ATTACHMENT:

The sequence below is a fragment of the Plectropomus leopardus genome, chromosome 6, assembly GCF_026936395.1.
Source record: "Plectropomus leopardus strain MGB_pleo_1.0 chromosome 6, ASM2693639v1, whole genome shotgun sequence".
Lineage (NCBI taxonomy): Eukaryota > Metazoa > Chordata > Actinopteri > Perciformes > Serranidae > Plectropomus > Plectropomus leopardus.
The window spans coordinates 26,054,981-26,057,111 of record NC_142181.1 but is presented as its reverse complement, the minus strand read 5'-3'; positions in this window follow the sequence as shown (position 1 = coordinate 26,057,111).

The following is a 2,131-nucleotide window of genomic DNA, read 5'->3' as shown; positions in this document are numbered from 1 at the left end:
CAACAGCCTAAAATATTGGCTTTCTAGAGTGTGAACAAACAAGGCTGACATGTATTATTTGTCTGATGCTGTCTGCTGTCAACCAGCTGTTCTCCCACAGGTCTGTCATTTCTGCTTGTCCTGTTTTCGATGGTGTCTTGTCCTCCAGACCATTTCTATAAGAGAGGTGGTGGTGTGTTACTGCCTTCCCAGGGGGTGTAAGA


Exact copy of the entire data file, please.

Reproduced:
The sequence below is a fragment of the Plectropomus leopardus genome, chromosome 6, assembly GCF_026936395.1.
Source record: "Plectropomus leopardus strain MGB_pleo_1.0 chromosome 6, ASM2693639v1, whole genome shotgun sequence".
Lineage (NCBI taxonomy): Eukaryota > Metazoa > Chordata > Actinopteri > Perciformes > Serranidae > Plectropomus > Plectropomus leopardus.
The window spans coordinates 26,054,981-26,057,111 of record NC_142181.1 but is presented as its reverse complement, the minus strand read 5'-3'; positions in this window follow the sequence as shown (position 1 = coordinate 26,057,111).

The following is a 2,131-nucleotide window of genomic DNA, read 5'->3' as shown; positions in this document are numbered from 1 at the left end:
CAACAGCCTAAAATATTGGCTTTCTAGAGTGTGAACAAACAAGGCTGACATGTATTATTTGTCTGATGCTGTCTGCTGTCAACCAGCTGTTCTCCCACAGGTCTGTCATTTCTGCTTGTCCTGTTTTCGATGGTGTCTTGTCCTCCAGACCATTTCTATAAGAGAGGTGGTGGTGTGTTACTGCCTTCCCAGGGGGTGTAAGA